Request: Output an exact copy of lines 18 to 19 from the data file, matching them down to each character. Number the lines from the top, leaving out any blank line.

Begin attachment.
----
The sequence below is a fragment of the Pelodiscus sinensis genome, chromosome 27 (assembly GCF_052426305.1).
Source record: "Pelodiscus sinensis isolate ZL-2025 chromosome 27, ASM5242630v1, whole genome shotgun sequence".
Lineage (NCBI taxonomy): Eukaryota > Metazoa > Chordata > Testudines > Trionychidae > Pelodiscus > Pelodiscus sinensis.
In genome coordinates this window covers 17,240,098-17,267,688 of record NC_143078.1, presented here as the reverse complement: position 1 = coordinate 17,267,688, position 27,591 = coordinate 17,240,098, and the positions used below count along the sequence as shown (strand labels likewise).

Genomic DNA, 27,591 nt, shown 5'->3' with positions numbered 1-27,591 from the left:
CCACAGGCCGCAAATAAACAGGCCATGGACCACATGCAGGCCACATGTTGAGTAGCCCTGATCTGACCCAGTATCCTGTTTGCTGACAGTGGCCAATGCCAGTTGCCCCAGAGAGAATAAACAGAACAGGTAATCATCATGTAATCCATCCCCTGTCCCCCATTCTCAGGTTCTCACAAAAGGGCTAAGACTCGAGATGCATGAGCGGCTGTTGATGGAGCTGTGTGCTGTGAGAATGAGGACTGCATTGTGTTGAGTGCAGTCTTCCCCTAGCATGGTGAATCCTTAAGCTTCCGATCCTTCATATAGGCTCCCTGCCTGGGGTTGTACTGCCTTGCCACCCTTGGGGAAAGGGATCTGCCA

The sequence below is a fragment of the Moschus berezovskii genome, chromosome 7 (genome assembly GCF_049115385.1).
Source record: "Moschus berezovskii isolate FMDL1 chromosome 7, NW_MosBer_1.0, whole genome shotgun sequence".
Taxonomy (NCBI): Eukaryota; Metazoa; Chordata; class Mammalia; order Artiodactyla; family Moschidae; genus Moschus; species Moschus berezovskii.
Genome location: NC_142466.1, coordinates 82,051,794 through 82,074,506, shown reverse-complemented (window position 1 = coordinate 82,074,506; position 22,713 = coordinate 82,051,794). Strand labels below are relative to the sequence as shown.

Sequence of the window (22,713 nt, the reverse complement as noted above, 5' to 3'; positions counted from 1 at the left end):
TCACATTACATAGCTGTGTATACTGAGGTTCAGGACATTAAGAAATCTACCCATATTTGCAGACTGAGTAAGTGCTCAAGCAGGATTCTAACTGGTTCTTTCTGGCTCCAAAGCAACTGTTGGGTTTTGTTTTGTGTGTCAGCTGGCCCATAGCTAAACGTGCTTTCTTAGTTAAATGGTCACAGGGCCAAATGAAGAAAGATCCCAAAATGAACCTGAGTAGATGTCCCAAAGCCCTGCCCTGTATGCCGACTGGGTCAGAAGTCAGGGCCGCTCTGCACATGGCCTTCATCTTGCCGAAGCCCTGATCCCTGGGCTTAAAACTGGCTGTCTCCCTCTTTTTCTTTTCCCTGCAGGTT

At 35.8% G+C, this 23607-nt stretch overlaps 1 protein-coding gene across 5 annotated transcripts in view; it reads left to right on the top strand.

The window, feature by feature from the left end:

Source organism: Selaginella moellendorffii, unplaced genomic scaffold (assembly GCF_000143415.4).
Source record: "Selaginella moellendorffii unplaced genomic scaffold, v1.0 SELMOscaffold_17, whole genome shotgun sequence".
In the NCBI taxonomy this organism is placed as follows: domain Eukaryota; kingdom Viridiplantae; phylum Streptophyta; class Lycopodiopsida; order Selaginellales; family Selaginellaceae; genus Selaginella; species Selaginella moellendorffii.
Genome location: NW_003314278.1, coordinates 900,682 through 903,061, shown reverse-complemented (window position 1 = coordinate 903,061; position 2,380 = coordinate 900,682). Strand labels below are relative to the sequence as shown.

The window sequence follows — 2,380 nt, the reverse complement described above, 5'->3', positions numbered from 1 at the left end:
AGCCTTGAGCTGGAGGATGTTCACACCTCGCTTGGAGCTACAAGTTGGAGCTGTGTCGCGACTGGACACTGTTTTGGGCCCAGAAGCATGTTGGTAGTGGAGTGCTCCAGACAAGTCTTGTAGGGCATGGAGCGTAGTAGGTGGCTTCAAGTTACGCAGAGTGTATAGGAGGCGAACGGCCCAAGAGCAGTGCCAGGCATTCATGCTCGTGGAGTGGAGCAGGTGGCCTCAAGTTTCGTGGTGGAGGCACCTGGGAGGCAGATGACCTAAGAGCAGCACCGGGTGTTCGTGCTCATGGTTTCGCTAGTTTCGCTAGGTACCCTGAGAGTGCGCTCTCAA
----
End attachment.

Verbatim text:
Genome location: NW_003314278.1, coordinates 900,682 through 903,061, shown reverse-complemented (window position 1 = coordinate 903,061; position 2,380 = coordinate 900,682). Strand labels below are relative to the sequence as shown.

The window sequence follows — 2,380 nt, the reverse complement described above, 5'->3', positions numbered from 1 at the left end: